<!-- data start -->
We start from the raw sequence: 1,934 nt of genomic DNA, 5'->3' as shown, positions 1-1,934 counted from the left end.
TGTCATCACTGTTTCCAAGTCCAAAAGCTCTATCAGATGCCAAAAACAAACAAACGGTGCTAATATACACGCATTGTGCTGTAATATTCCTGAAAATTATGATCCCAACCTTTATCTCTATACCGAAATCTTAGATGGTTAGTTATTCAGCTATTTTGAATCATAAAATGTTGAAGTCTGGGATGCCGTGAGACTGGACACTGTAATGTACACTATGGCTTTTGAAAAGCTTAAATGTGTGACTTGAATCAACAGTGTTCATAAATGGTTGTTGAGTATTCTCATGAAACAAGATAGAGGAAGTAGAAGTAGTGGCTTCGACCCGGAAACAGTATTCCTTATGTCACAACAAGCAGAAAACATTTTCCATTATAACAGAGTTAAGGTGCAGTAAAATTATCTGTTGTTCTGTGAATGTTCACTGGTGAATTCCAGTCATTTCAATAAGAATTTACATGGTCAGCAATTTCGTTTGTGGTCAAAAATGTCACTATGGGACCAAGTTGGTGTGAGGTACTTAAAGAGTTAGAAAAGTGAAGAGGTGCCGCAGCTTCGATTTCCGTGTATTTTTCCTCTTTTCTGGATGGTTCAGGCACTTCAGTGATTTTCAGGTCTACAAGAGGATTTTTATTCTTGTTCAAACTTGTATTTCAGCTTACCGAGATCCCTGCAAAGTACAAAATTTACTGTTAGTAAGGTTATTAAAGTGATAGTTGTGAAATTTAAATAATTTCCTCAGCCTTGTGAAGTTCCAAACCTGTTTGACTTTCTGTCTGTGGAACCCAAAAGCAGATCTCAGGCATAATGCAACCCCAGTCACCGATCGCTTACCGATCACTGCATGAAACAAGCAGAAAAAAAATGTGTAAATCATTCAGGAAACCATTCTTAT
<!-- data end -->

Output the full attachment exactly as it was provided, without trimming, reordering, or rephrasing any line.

We start from the raw sequence: 1,934 nt of genomic DNA, 5'->3' as shown, positions 1-1,934 counted from the left end.
TGTCATCACTGTTTCCAAGTCCAAAAGCTCTATCAGATGCCAAAAACAAACAAACGGTGCTAATATACACGCATTGTGCTGTAATATTCCTGAAAATTATGATCCCAACCTTTATCTCTATACCGAAATCTTAGATGGTTAGTTATTCAGCTATTTTGAATCATAAAATGTTGAAGTCTGGGATGCCGTGAGACTGGACACTGTAATGTACACTATGGCTTTTGAAAAGCTTAAATGTGTGACTTGAATCAACAGTGTTCATAAATGGTTGTTGAGTATTCTCATGAAACAAGATAGAGGAAGTAGAAGTAGTGGCTTCGACCCGGAAACAGTATTCCTTATGTCACAACAAGCAGAAAACATTTTCCATTATAACAGAGTTAAGGTGCAGTAAAATTATCTGTTGTTCTGTGAATGTTCACTGGTGAATTCCAGTCATTTCAATAAGAATTTACATGGTCAGCAATTTCGTTTGTGGTCAAAAATGTCACTATGGGACCAAGTTGGTGTGAGGTACTTAAAGAGTTAGAAAAGTGAAGAGGTGCCGCAGCTTCGATTTCCGTGTATTTTTCCTCTTTTCTGGATGGTTCAGGCACTTCAGTGATTTTCAGGTCTACAAGAGGATTTTTATTCTTGTTCAAACTTGTATTTCAGCTTACCGAGATCCCTGCAAAGTACAAAATTTACTGTTAGTAAGGTTATTAAAGTGATAGTTGTGAAATTTAAATAATTTCCTCAGCCTTGTGAAGTTCCAAACCTGTTTGACTTTCTGTCTGTGGAACCCAAAAGCAGATCTCAGGCATAATGCAACCCCAGTCACCGATCGCTTACCGATCACTGCATGAAACAAGCAGAAAAAAAATGTGTAAATCATTCAGGAAACCATTCTTAT